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That's the problem...

That's the problem...

Posted Jan 30, 2012 23:16 UTC (Mon) by dlang (subscriber, #313)
In reply to: That's the problem... by khim
Parent article: XFS: the filesystem of the future?

trust me, users trying to run high performance software that implements data safety (databases, mail servers, etc) care about this problem as well.

For other developers, the fact that fsync performance is so horrible on the default filesystem for many distros has trained a generation of programmers to NOT use fsync (because it kills performance in ways that users complain about)


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That's the problem...

Posted Feb 2, 2012 3:45 UTC (Thu) by tconnors (guest, #60528) [Link]

> For other developers, the fact that fsync performance is so horrible on the default filesystem for many distros has trained a generation of programmers to NOT use fsync (because it kills performance in ways that users complain about)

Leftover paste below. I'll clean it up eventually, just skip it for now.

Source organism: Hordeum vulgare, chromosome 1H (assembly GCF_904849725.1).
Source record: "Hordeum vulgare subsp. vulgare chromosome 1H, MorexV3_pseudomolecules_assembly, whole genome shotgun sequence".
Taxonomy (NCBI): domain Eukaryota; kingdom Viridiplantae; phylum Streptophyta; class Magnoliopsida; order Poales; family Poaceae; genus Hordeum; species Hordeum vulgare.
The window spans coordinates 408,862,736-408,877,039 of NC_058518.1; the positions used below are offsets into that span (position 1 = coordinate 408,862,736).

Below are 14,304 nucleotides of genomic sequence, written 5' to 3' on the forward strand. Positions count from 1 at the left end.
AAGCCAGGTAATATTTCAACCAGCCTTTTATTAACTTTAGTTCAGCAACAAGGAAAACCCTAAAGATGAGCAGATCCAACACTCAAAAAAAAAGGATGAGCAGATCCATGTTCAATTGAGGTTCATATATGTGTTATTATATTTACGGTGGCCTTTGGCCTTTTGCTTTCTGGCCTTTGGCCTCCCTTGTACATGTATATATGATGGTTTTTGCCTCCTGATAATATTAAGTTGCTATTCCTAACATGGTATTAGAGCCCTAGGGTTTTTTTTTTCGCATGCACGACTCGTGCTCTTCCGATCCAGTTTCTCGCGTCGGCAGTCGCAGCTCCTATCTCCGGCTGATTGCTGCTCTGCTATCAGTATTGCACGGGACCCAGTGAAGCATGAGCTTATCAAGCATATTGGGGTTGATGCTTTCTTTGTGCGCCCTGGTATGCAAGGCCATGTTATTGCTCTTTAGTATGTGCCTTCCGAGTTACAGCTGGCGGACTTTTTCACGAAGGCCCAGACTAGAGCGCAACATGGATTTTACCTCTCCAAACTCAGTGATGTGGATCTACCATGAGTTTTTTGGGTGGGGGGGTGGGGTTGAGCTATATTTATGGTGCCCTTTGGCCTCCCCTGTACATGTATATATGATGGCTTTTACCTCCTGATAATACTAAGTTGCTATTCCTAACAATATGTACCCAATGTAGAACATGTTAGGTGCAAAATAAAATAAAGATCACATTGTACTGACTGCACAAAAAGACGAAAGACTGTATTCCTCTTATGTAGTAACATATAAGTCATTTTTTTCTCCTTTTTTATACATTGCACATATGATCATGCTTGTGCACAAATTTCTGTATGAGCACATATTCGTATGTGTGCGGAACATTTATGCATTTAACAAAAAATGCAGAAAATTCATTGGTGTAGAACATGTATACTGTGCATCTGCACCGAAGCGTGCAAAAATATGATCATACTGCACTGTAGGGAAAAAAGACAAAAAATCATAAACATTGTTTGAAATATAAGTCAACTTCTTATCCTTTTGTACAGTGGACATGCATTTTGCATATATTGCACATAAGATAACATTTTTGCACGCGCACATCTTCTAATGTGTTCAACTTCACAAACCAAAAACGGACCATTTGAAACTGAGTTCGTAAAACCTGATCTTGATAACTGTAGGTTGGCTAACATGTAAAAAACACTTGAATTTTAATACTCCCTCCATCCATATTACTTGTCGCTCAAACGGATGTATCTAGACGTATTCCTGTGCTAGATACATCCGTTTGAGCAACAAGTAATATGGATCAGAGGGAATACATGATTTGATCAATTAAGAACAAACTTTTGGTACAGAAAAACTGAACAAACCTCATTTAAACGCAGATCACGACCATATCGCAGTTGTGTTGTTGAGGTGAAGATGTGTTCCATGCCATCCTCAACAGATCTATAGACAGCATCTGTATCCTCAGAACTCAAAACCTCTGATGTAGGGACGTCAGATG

Then there's the fact that fsync will spin up your disks if you were trying to keep them spun down (to the point where on laptops, I try to use 30 minute journal commit times, and manually invoke sync when I absolutely want something committed). I don't want or need an absolute gaurantee that the new file has hit the disk consistent with metadata. I want an absolute guarantee that /either/ the new file or the old file is there consistent with the relevant metadata. ext3 did this. It's damn obvious what rename() means - there should be no need for every developer to go through all code in existance and change semantics of code that used to work well *in practice*. XFS loses files everytime power fails *in practice*. If I need to compare to backup *everytime* power fails, then I might as well be writing all my data to volatile RAM and do away with spinning rust all together, because that's all that XFS is good for.


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